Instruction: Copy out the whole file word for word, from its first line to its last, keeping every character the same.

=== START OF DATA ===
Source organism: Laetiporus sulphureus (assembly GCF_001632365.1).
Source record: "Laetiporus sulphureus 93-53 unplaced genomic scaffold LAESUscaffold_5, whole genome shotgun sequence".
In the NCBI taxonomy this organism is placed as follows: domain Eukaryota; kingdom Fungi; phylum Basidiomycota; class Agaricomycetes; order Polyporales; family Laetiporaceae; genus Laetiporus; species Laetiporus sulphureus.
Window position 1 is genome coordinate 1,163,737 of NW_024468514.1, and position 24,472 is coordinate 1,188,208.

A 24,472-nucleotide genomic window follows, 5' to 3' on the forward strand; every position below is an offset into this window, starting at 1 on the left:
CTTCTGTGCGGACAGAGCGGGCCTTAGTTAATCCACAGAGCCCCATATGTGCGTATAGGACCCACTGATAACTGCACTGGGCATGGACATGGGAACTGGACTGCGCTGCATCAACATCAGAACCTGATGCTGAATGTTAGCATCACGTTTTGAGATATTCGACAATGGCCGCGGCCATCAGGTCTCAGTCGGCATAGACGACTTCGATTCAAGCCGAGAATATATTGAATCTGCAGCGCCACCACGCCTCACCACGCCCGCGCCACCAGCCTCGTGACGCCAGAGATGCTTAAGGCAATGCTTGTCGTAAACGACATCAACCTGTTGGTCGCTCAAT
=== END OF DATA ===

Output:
Source organism: Laetiporus sulphureus (assembly GCF_001632365.1).
Source record: "Laetiporus sulphureus 93-53 unplaced genomic scaffold LAESUscaffold_5, whole genome shotgun sequence".
In the NCBI taxonomy this organism is placed as follows: domain Eukaryota; kingdom Fungi; phylum Basidiomycota; class Agaricomycetes; order Polyporales; family Laetiporaceae; genus Laetiporus; species Laetiporus sulphureus.
Window position 1 is genome coordinate 1,163,737 of NW_024468514.1, and position 24,472 is coordinate 1,188,208.

A 24,472-nucleotide genomic window follows, 5' to 3' on the forward strand; every position below is an offset into this window, starting at 1 on the left:
CTTCTGTGCGGACAGAGCGGGCCTTAGTTAATCCACAGAGCCCCATATGTGCGTATAGGACCCACTGATAACTGCACTGGGCATGGACATGGGAACTGGACTGCGCTGCATCAACATCAGAACCTGATGCTGAATGTTAGCATCACGTTTTGAGATATTCGACAATGGCCGCGGCCATCAGGTCTCAGTCGGCATAGACGACTTCGATTCAAGCCGAGAATATATTGAATCTGCAGCGCCACCACGCCTCACCACGCCCGCGCCACCAGCCTCGTGACGCCAGAGATGCTTAAGGCAATGCTTGTCGTAAACGACATCAACCTGTTGGTCGCTCAAT